We are a commune of inquiring, skeptical, politically centrist, capitalist, anglophile, traditionalist New England Yankee humans, humanoids, and animals with many interests beyond and above politics. Each of us has had a high-school education (or GED), but all had ADD so didn't pay attention very well, especially the dogs. Each one of us does "try my best to be just like I am," and none of us enjoys working for others, including for Maggie, from whom we receive neither a nickel nor a dime. Freedom from nags, cranks, government, do-gooders, control-freaks and idiots is all that we ask for.
I guess it should go without saying that, since why would I post an unedifying article? But this review of five books by TNR's Paul Berman is a tour de force, and an excellent example of why I have never abandoned TNR: they always have smart people, even if you don't always agree with them.
"France's domestic achievements were genuine, even if the achievements never did penetrate into the suburban housing projects. And from this angle, too, from the perspective of France's domestic peace, the America of George Bush seemed a little worrisome. In America, Christianity had not been pushed out of political life. On the contrary, Christianity in America seemed to have gone insane, with the evangelical sects as principal evidence. Nor was the welfare state looking too healthy in America. The welfare state was shrinking. Nor was capital punishment at an end, in its American version. America seemed poised to execute Mumia Abu-Jumal, who was regarded in France as a famous black leader--a martyr awaiting his martyrdom.
Now, this particular view of American conditions might have looked a little different if the French had kept in mind the peculiarities of American history. In the United States, evangelical sects have always been insane. ("Various forms of religious madness are quite common in the United States," Tocqueville wisely observed.) Even so, Christianity in America has by and large served as democracy's foundation, and not its enemy--which was another of Tocqueville's points. Nor has capital punishment ever played the kind of political role in America that it used to play in France. ("North America," Tocqueville went on to say, "is, I believe, the only region on earth where not a single citizen has been deprived of his life for a political offense for the past fifty years.") As for the welfare state, the French critics had a point, though perhaps it could be argued that jobs, too, have a virtue, and not just jobless benefits.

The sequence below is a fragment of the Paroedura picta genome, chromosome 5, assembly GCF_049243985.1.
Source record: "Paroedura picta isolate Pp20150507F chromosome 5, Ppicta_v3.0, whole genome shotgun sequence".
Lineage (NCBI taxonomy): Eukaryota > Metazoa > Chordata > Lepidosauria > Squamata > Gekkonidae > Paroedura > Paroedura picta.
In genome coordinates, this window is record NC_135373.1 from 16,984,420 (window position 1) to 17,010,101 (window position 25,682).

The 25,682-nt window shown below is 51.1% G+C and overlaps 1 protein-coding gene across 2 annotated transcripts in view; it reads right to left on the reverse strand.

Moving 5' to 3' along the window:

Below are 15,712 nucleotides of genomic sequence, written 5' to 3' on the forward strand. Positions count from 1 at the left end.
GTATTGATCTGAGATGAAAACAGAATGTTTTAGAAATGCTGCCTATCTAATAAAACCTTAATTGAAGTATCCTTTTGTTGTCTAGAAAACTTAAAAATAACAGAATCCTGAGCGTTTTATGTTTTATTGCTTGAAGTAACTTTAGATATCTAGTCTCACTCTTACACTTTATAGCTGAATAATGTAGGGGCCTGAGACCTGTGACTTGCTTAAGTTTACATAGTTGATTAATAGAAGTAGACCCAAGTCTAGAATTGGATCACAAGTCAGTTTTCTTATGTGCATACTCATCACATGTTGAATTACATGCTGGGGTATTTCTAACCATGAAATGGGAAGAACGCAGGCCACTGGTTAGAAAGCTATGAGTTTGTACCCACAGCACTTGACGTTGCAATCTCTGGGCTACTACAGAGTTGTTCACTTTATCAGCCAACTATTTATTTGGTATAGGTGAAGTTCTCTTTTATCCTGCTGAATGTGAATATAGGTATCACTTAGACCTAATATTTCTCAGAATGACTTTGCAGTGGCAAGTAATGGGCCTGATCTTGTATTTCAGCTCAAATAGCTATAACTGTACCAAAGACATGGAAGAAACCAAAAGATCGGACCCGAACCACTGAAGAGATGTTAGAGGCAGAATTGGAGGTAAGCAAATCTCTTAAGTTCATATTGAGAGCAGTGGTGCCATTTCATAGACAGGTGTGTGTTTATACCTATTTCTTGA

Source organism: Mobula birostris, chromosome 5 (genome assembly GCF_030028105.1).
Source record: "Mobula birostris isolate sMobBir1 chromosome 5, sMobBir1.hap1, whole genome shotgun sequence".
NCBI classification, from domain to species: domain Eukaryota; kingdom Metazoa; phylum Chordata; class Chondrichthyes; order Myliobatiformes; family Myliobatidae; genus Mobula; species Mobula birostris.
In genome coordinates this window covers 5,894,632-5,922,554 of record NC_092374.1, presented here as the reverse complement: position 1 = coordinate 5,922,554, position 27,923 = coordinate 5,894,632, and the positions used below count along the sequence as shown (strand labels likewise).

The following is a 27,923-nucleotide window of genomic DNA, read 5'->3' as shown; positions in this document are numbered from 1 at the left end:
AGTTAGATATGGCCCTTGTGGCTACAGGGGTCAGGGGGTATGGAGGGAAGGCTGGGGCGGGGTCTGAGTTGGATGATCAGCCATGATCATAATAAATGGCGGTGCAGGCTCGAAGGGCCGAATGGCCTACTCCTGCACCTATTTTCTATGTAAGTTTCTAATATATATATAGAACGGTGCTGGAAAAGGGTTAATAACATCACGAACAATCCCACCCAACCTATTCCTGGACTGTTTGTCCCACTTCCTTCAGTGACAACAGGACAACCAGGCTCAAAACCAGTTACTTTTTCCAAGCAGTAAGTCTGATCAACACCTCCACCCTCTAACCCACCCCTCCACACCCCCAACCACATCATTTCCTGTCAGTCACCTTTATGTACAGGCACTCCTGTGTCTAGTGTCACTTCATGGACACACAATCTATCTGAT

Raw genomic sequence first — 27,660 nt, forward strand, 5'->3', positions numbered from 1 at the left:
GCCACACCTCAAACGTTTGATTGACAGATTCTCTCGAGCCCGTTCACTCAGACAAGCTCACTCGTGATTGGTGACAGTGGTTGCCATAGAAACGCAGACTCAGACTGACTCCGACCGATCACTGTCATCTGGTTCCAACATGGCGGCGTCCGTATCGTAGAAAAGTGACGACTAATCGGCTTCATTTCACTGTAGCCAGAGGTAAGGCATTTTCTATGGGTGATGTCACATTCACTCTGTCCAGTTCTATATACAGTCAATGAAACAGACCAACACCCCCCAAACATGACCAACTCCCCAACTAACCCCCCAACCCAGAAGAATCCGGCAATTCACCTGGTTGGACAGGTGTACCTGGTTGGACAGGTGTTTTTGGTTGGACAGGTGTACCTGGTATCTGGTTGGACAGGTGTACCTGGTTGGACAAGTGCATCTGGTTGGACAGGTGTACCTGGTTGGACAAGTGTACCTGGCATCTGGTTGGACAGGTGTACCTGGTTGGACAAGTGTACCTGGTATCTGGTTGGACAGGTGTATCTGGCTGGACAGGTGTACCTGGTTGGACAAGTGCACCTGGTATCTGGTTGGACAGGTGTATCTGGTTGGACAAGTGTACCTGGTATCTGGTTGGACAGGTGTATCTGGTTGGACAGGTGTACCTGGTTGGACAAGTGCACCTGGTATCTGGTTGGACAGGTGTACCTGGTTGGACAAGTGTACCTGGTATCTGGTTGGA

In any case, instead of looking at these matters from the vantage point of American history, the French observers tended to adopt the vantage point of French history and concluded that America was retreating into the Middle Ages, even if America had never been in the Middle Ages. And since Bush in his vigor and naïveté seemed to be in a missionary mood, the danger arose, or seemed to arise, that America's clericalism, its state violence, and its anti-proletarian biases might, like McDonald's, end up spreading to the European continent, and France's achievements might get undone, and the miserable French past might turn out to be the miserable future."
Read entire. It is a damn good piece of writing, even if you are sick of thinking about France.
quite early to be reading about the French and their mediocre attempts at good governing. I agree that the writing is good but it is still too early to read multisyllabic words. How's the winged migration?